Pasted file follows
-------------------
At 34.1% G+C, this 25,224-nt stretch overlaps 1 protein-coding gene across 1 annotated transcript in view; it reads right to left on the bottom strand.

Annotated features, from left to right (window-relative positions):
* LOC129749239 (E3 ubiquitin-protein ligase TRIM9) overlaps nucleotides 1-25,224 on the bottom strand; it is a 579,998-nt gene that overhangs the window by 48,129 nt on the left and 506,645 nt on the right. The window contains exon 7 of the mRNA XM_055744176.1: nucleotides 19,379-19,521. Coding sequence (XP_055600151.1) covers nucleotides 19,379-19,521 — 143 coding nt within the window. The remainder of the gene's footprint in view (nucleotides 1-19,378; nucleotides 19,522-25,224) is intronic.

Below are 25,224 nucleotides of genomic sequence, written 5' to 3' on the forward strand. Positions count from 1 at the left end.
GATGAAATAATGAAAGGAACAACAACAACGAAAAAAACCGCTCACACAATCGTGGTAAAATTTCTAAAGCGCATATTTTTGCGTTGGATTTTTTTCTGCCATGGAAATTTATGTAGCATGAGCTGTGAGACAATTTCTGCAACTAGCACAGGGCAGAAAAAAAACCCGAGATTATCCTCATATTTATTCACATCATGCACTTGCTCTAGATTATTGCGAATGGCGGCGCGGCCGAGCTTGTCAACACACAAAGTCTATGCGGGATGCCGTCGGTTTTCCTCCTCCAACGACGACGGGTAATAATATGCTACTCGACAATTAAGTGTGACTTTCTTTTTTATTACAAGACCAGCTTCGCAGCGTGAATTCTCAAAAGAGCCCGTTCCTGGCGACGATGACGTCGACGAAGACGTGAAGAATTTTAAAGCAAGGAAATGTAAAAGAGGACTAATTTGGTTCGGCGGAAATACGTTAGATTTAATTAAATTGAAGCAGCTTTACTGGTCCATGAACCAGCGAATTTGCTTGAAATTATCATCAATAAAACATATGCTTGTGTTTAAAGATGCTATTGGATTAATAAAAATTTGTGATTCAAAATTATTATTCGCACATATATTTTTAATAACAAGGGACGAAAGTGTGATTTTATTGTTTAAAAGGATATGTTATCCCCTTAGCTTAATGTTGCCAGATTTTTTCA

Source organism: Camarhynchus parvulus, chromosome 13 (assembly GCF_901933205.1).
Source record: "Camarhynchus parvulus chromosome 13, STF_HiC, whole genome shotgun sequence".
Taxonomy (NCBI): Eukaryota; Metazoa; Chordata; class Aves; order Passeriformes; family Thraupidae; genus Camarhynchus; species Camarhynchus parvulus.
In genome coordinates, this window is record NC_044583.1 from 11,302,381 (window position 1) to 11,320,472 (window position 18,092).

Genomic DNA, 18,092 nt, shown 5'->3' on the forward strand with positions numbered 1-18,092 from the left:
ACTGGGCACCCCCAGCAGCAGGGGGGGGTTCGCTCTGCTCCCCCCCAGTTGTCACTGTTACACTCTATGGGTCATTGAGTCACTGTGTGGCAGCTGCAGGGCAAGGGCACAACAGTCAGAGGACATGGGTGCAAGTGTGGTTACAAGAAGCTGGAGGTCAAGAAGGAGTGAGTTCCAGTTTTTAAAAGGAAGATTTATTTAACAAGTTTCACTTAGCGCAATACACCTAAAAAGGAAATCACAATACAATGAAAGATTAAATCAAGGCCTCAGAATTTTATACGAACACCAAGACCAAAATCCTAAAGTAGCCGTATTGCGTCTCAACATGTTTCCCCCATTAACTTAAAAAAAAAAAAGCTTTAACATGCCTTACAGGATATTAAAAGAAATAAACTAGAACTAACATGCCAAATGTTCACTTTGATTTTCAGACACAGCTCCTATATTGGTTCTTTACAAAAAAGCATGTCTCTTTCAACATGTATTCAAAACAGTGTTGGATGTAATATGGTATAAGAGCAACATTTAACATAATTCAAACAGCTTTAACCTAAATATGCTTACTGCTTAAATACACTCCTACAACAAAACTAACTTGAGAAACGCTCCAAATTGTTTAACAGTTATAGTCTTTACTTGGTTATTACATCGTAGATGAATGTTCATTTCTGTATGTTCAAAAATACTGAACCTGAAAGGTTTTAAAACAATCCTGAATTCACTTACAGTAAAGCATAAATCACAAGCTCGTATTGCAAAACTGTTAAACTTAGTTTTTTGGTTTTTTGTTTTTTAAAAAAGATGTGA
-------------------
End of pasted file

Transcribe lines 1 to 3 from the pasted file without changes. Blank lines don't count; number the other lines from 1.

At 34.1% G+C, this 25,224-nt stretch overlaps 1 protein-coding gene across 1 annotated transcript in view; it reads right to left on the bottom strand.

Annotated features, from left to right (window-relative positions):
* LOC129749239 (E3 ubiquitin-protein ligase TRIM9) overlaps nucleotides 1-25,224 on the bottom strand; it is a 579,998-nt gene that overhangs the window by 48,129 nt on the left and 506,645 nt on the right. The window contains exon 7 of the mRNA XM_055744176.1: nucleotides 19,379-19,521. Coding sequence (XP_055600151.1) covers nucleotides 19,379-19,521 — 143 coding nt within the window. The remainder of the gene's footprint in view (nucleotides 1-19,378; nucleotides 19,522-25,224) is intronic.